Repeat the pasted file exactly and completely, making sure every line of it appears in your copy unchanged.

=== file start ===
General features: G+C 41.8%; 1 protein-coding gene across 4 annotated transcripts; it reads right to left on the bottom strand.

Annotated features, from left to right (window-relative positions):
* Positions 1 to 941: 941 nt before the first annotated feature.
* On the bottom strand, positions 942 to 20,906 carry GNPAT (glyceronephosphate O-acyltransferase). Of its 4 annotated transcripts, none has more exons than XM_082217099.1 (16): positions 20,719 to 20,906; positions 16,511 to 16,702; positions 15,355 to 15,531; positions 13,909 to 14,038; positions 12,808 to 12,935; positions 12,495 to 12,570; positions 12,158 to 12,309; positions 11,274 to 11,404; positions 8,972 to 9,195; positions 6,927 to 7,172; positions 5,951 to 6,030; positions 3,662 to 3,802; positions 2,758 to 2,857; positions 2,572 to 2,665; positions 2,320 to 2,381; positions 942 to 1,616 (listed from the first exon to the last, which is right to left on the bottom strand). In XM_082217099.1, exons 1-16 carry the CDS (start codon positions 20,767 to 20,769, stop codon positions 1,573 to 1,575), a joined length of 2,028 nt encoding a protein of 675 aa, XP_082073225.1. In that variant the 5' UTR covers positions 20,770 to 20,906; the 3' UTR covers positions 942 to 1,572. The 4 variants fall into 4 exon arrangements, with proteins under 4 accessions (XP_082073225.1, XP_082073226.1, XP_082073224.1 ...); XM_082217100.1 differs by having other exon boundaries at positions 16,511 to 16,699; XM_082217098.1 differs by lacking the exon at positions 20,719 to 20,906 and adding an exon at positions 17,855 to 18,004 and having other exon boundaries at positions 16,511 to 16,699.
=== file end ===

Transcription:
General features: G+C 41.8%; 1 protein-coding gene across 4 annotated transcripts; it reads right to left on the bottom strand.

Annotated features, from left to right (window-relative positions):
* Positions 1 to 941: 941 nt before the first annotated feature.
* On the bottom strand, positions 942 to 20,906 carry GNPAT (glyceronephosphate O-acyltransferase). Of its 4 annotated transcripts, none has more exons than XM_082217099.1 (16): positions 20,719 to 20,906; positions 16,511 to 16,702; positions 15,355 to 15,531; positions 13,909 to 14,038; positions 12,808 to 12,935; positions 12,495 to 12,570; positions 12,158 to 12,309; positions 11,274 to 11,404; positions 8,972 to 9,195; positions 6,927 to 7,172; positions 5,951 to 6,030; positions 3,662 to 3,802; positions 2,758 to 2,857; positions 2,572 to 2,665; positions 2,320 to 2,381; positions 942 to 1,616 (listed from the first exon to the last, which is right to left on the bottom strand). In XM_082217099.1, exons 1-16 carry the CDS (start codon positions 20,767 to 20,769, stop codon positions 1,573 to 1,575), a joined length of 2,028 nt encoding a protein of 675 aa, XP_082073225.1. In that variant the 5' UTR covers positions 20,770 to 20,906; the 3' UTR covers positions 942 to 1,572. The 4 variants fall into 4 exon arrangements, with proteins under 4 accessions (XP_082073225.1, XP_082073226.1, XP_082073224.1 ...); XM_082217100.1 differs by having other exon boundaries at positions 16,511 to 16,699; XM_082217098.1 differs by lacking the exon at positions 20,719 to 20,906 and adding an exon at positions 17,855 to 18,004 and having other exon boundaries at positions 16,511 to 16,699.